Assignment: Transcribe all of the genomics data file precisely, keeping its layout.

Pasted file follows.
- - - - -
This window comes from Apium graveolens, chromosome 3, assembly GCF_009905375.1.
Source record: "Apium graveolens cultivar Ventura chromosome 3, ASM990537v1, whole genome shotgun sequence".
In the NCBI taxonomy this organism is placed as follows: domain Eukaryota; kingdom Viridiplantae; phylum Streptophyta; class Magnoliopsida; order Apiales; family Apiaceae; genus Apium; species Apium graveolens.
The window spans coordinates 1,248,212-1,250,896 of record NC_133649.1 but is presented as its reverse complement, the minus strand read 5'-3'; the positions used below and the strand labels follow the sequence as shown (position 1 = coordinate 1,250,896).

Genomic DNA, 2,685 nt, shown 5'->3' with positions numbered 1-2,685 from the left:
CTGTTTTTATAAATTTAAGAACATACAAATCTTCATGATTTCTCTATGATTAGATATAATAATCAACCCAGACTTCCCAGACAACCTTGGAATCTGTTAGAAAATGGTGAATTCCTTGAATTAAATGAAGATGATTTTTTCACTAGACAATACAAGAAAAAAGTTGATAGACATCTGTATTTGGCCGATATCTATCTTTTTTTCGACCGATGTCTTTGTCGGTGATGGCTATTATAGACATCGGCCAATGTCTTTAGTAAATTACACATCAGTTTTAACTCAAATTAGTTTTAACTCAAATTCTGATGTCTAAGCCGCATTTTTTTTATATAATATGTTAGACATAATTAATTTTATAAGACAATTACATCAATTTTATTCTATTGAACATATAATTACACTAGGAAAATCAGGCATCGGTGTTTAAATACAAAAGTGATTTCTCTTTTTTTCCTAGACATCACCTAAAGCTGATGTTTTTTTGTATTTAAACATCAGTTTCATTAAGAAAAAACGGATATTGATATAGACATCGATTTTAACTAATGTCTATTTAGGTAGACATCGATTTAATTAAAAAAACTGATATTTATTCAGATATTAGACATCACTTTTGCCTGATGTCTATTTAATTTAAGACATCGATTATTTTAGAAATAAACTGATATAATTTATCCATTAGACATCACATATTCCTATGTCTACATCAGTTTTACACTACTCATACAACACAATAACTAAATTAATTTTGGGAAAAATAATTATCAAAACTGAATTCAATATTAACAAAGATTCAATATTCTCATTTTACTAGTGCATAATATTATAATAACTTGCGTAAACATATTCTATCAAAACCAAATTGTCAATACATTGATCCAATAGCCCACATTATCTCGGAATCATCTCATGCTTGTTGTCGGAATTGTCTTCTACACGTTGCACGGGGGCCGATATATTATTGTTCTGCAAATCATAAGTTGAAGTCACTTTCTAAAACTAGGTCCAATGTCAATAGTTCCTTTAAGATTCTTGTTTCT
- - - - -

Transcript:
This window comes from Apium graveolens, chromosome 3, assembly GCF_009905375.1.
Source record: "Apium graveolens cultivar Ventura chromosome 3, ASM990537v1, whole genome shotgun sequence".
In the NCBI taxonomy this organism is placed as follows: domain Eukaryota; kingdom Viridiplantae; phylum Streptophyta; class Magnoliopsida; order Apiales; family Apiaceae; genus Apium; species Apium graveolens.
The window spans coordinates 1,248,212-1,250,896 of record NC_133649.1 but is presented as its reverse complement, the minus strand read 5'-3'; the positions used below and the strand labels follow the sequence as shown (position 1 = coordinate 1,250,896).

Genomic DNA, 2,685 nt, shown 5'->3' with positions numbered 1-2,685 from the left:
CTGTTTTTATAAATTTAAGAACATACAAATCTTCATGATTTCTCTATGATTAGATATAATAATCAACCCAGACTTCCCAGACAACCTTGGAATCTGTTAGAAAATGGTGAATTCCTTGAATTAAATGAAGATGATTTTTTCACTAGACAATACAAGAAAAAAGTTGATAGACATCTGTATTTGGCCGATATCTATCTTTTTTTCGACCGATGTCTTTGTCGGTGATGGCTATTATAGACATCGGCCAATGTCTTTAGTAAATTACACATCAGTTTTAACTCAAATTAGTTTTAACTCAAATTCTGATGTCTAAGCCGCATTTTTTTTATATAATATGTTAGACATAATTAATTTTATAAGACAATTACATCAATTTTATTCTATTGAACATATAATTACACTAGGAAAATCAGGCATCGGTGTTTAAATACAAAAGTGATTTCTCTTTTTTTCCTAGACATCACCTAAAGCTGATGTTTTTTTGTATTTAAACATCAGTTTCATTAAGAAAAAACGGATATTGATATAGACATCGATTTTAACTAATGTCTATTTAGGTAGACATCGATTTAATTAAAAAAACTGATATTTATTCAGATATTAGACATCACTTTTGCCTGATGTCTATTTAATTTAAGACATCGATTATTTTAGAAATAAACTGATATAATTTATCCATTAGACATCACATATTCCTATGTCTACATCAGTTTTACACTACTCATACAACACAATAACTAAATTAATTTTGGGAAAAATAATTATCAAAACTGAATTCAATATTAACAAAGATTCAATATTCTCATTTTACTAGTGCATAATATTATAATAACTTGCGTAAACATATTCTATCAAAACCAAATTGTCAATACATTGATCCAATAGCCCACATTATCTCGGAATCATCTCATGCTTGTTGTCGGAATTGTCTTCTACACGTTGCACGGGGGCCGATATATTATTGTTCTGCAAATCATAAGTTGAAGTCACTTTCTAAAACTAGGTCCAATGTCAATAGTTCCTTTAAGATTCTTGTTTCT